A “just resolution” can be offered to Bishop Karen that strives to offer healing to all the pertinent parties that have been wronged throughout this process. Such a resolution would retain Bishop Karen in the episcopal office.
If a resolution isn’t achieved, a trial court can decline to find Bishop Karen guilty. Perhaps they won’t find the “presumption” of sexual activity sufficient for “beyond a reasonable doubt” (not an actual UM legal principle but still worth learning from). Perhaps they won’t be quite so convinced that the Holy Spirit’s actions through this election were immoral and an unacceptable violation of UM teachings.
Perhaps no matter what happens, the WJ College of Bishops, the WJ episcopacy committee and the Sky Mountain Episcopal Area will continue to recognize Bishop Karen’s election and receive her as an episcopal leader.
Will the relevant WJ bodies say, “Challenge accepted!”?
In the NY case (and I understand N IL is the same, though I don’t have the text yet), the BOOM was told they have to consider all relevant aspects of church law when evaluating candidates for ordained ministry, including provisions barring the certification and ordination of “self-avowed practicing homosexuals.” Nothing new here. For BOOMs and members of BOOMs that believe such church laws are unjust, immoral and destructively harmful, the JC has issued you a challenge. Will you continue to embrace the moral imperative to resist and not be complicit in propping up such laws? Will you embrace this manifestation of “resist[ing] evil and injustice in whatever forms they present themselves”?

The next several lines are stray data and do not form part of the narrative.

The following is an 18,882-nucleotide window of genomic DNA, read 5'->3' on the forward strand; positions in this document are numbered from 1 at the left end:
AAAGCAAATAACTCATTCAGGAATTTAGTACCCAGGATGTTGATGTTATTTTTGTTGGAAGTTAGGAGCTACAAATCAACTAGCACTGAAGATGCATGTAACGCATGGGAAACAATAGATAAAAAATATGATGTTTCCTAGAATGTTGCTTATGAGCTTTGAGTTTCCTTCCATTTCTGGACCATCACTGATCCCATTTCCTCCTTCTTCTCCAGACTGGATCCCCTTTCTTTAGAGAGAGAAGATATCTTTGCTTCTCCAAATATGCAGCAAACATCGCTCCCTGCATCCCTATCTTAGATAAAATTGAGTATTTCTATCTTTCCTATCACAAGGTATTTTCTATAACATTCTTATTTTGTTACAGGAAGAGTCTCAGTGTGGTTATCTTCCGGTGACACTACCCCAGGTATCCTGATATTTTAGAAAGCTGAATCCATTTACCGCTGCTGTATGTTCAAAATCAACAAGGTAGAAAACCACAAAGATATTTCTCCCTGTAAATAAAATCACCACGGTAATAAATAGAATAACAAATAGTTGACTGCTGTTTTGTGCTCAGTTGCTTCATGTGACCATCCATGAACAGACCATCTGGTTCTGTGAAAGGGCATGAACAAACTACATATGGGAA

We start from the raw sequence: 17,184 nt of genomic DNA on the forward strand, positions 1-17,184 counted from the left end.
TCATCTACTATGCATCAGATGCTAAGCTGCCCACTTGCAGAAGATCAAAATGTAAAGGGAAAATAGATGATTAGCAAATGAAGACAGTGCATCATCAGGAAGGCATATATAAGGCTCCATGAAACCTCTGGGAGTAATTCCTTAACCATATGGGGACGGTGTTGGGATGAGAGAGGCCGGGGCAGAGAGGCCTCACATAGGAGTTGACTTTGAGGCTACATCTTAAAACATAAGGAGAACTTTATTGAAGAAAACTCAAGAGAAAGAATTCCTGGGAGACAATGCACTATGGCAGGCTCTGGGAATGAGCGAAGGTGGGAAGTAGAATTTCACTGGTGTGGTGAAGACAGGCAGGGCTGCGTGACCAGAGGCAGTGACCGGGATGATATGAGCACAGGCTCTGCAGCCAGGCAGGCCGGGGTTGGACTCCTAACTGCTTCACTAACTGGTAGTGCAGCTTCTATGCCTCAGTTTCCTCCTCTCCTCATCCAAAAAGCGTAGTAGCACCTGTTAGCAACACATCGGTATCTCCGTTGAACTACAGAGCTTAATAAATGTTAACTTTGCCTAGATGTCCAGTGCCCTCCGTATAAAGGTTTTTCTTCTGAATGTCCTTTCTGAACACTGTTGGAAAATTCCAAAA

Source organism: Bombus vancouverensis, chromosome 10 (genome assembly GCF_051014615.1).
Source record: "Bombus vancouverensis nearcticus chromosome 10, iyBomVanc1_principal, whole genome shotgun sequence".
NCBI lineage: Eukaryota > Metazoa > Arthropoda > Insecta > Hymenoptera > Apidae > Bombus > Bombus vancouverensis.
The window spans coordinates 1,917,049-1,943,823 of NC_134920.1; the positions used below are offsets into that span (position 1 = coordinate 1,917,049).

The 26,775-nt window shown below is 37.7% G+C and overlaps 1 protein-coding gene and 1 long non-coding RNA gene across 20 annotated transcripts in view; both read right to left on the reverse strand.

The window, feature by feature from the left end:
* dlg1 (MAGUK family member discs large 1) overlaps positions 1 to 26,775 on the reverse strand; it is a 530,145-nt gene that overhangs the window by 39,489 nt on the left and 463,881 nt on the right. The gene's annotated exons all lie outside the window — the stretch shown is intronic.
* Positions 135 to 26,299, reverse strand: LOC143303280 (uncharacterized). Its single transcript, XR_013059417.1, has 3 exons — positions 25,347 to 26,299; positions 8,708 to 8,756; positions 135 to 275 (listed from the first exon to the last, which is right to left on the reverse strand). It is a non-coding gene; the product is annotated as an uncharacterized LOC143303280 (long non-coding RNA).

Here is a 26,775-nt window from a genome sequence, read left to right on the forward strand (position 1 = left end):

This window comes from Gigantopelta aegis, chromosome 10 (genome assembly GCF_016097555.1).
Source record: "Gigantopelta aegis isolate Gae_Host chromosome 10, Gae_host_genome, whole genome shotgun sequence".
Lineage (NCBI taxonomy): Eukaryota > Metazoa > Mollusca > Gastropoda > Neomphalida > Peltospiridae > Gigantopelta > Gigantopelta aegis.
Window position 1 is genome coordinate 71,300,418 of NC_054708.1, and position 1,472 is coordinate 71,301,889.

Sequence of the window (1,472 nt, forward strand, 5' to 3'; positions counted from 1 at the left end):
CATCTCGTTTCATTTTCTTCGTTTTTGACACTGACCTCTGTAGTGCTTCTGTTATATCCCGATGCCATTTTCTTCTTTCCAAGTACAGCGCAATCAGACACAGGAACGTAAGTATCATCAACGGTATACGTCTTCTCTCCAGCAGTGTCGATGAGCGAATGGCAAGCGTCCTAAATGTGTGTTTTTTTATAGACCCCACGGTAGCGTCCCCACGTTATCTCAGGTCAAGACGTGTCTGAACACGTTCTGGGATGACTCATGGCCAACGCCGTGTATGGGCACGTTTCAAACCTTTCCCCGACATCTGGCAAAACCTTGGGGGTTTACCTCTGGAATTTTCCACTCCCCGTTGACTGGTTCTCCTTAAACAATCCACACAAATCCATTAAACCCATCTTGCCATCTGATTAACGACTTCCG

Will you say, “Challenge accepted?”
Resistance is never easy, but especially for those of us who aren’t queer, we’ll probably never know what it is truly like to experience such church-sanctioned discrimination and oppression, cloaked in words of piety. We will probably never know how hard that experience really is. The resistance called of us is easy in comparison. To put this another way, this is an instance of a call to love our neighbors.
In a church trial that concluded yesterday, Rev. Amy DeLong was found not guilty of the charge of being a “self-avowed practicing homosexual” but guilty of having performed a same-sex holy union. The penalty for the holy union, which the jury decided in a 9-4 vote after six hours of deliberation, is a 20-day suspension, “to be used for spiritual discernment in preparation for a process seeking to restore the broken clergy covenant relationship,” in the words of the trial court (what the jury is called in UMC jurisprudence). The penalty also requires DeLong to write document on ways to address harm done to the clergy covenant; if the discernment and writing process is not complied with, it will result in a one-year suspension.